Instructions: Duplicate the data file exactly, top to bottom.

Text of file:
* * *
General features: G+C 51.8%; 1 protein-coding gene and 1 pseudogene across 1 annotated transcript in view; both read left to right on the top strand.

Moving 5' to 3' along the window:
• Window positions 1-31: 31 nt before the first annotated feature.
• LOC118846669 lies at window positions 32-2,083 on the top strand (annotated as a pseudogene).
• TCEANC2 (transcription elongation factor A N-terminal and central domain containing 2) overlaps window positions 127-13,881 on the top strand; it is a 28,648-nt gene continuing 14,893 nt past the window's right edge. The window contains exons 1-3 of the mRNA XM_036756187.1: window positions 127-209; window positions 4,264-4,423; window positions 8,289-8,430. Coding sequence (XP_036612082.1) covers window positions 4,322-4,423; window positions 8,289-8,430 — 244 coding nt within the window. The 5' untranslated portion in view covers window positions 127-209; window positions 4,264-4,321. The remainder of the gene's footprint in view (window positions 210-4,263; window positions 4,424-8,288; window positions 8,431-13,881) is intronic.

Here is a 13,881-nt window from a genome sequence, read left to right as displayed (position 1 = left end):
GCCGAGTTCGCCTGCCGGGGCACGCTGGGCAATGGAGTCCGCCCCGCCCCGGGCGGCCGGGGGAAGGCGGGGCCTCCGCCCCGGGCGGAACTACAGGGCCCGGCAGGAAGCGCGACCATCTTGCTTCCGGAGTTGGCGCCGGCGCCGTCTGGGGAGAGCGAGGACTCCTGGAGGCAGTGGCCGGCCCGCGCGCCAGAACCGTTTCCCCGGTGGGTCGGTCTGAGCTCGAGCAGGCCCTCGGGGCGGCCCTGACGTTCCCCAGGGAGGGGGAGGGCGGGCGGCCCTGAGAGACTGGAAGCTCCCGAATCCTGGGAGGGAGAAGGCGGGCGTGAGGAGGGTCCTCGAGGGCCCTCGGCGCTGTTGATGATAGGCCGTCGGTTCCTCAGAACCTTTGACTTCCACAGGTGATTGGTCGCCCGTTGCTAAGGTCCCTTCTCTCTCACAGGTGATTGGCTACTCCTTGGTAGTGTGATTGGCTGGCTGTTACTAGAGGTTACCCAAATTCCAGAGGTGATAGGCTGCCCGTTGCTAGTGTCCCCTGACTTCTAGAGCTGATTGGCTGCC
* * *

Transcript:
General features: G+C 51.8%; 1 protein-coding gene and 1 pseudogene across 1 annotated transcript in view; both read left to right on the top strand.

Moving 5' to 3' along the window:
• Window positions 1-31: 31 nt before the first annotated feature.
• LOC118846669 lies at window positions 32-2,083 on the top strand (annotated as a pseudogene).
• TCEANC2 (transcription elongation factor A N-terminal and central domain containing 2) overlaps window positions 127-13,881 on the top strand; it is a 28,648-nt gene continuing 14,893 nt past the window's right edge. The window contains exons 1-3 of the mRNA XM_036756187.1: window positions 127-209; window positions 4,264-4,423; window positions 8,289-8,430. Coding sequence (XP_036612082.1) covers window positions 4,322-4,423; window positions 8,289-8,430 — 244 coding nt within the window. The 5' untranslated portion in view covers window positions 127-209; window positions 4,264-4,321. The remainder of the gene's footprint in view (window positions 210-4,263; window positions 4,424-8,288; window positions 8,431-13,881) is intronic.

Here is a 13,881-nt window from a genome sequence, read left to right as displayed (position 1 = left end):
GCCGAGTTCGCCTGCCGGGGCACGCTGGGCAATGGAGTCCGCCCCGCCCCGGGCGGCCGGGGGAAGGCGGGGCCTCCGCCCCGGGCGGAACTACAGGGCCCGGCAGGAAGCGCGACCATCTTGCTTCCGGAGTTGGCGCCGGCGCCGTCTGGGGAGAGCGAGGACTCCTGGAGGCAGTGGCCGGCCCGCGCGCCAGAACCGTTTCCCCGGTGGGTCGGTCTGAGCTCGAGCAGGCCCTCGGGGCGGCCCTGACGTTCCCCAGGGAGGGGGAGGGCGGGCGGCCCTGAGAGACTGGAAGCTCCCGAATCCTGGGAGGGAGAAGGCGGGCGTGAGGAGGGTCCTCGAGGGCCCTCGGCGCTGTTGATGATAGGCCGTCGGTTCCTCAGAACCTTTGACTTCCACAGGTGATTGGTCGCCCGTTGCTAAGGTCCCTTCTCTCTCACAGGTGATTGGCTACTCCTTGGTAGTGTGATTGGCTGGCTGTTACTAGAGGTTACCCAAATTCCAGAGGTGATAGGCTGCCCGTTGCTAGTGTCCCCTGACTTCTAGAGCTGATTGGCTGCC